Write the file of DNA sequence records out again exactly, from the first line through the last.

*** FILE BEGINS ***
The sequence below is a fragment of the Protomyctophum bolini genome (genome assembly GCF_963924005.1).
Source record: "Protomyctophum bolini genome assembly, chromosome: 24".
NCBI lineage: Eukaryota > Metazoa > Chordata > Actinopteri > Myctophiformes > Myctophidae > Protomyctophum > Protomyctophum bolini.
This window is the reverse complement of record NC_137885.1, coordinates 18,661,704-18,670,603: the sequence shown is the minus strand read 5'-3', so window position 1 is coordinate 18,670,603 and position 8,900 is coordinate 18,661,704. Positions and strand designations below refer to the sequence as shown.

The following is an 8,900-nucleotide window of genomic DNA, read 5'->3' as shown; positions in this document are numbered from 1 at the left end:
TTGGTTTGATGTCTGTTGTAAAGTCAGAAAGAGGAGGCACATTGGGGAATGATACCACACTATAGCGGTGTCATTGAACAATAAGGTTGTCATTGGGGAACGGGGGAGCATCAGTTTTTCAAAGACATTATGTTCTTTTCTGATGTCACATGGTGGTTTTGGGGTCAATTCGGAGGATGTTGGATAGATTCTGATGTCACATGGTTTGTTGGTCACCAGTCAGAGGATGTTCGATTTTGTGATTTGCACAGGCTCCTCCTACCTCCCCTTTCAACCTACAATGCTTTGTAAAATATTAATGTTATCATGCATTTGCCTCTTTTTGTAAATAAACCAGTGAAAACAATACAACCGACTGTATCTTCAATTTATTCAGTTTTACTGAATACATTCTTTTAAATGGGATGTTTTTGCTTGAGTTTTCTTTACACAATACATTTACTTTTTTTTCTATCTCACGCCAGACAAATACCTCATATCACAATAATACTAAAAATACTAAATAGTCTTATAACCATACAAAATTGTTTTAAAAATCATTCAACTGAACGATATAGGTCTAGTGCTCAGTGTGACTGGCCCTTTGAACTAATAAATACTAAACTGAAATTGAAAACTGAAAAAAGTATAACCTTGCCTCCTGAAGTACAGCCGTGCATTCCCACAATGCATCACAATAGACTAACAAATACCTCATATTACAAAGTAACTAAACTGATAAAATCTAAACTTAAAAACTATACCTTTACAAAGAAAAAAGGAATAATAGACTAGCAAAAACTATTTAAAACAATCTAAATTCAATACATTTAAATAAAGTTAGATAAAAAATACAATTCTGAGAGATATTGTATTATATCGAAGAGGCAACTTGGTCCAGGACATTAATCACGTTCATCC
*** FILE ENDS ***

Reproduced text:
The sequence below is a fragment of the Protomyctophum bolini genome (genome assembly GCF_963924005.1).
Source record: "Protomyctophum bolini genome assembly, chromosome: 24".
NCBI lineage: Eukaryota > Metazoa > Chordata > Actinopteri > Myctophiformes > Myctophidae > Protomyctophum > Protomyctophum bolini.
This window is the reverse complement of record NC_137885.1, coordinates 18,661,704-18,670,603: the sequence shown is the minus strand read 5'-3', so window position 1 is coordinate 18,670,603 and position 8,900 is coordinate 18,661,704. Positions and strand designations below refer to the sequence as shown.

The following is an 8,900-nucleotide window of genomic DNA, read 5'->3' as shown; positions in this document are numbered from 1 at the left end:
TTGGTTTGATGTCTGTTGTAAAGTCAGAAAGAGGAGGCACATTGGGGAATGATACCACACTATAGCGGTGTCATTGAACAATAAGGTTGTCATTGGGGAACGGGGGAGCATCAGTTTTTCAAAGACATTATGTTCTTTTCTGATGTCACATGGTGGTTTTGGGGTCAATTCGGAGGATGTTGGATAGATTCTGATGTCACATGGTTTGTTGGTCACCAGTCAGAGGATGTTCGATTTTGTGATTTGCACAGGCTCCTCCTACCTCCCCTTTCAACCTACAATGCTTTGTAAAATATTAATGTTATCATGCATTTGCCTCTTTTTGTAAATAAACCAGTGAAAACAATACAACCGACTGTATCTTCAATTTATTCAGTTTTACTGAATACATTCTTTTAAATGGGATGTTTTTGCTTGAGTTTTCTTTACACAATACATTTACTTTTTTTTCTATCTCACGCCAGACAAATACCTCATATCACAATAATACTAAAAATACTAAATAGTCTTATAACCATACAAAATTGTTTTAAAAATCATTCAACTGAACGATATAGGTCTAGTGCTCAGTGTGACTGGCCCTTTGAACTAATAAATACTAAACTGAAATTGAAAACTGAAAAAAGTATAACCTTGCCTCCTGAAGTACAGCCGTGCATTCCCACAATGCATCACAATAGACTAACAAATACCTCATATTACAAAGTAACTAAACTGATAAAATCTAAACTTAAAAACTATACCTTTACAAAGAAAAAAGGAATAATAGACTAGCAAAAACTATTTAAAACAATCTAAATTCAATACATTTAAATAAAGTTAGATAAAAAATACAATTCTGAGAGATATTGTATTATATCGAAGAGGCAACTTGGTCCAGGACATTAATCACGTTCATCC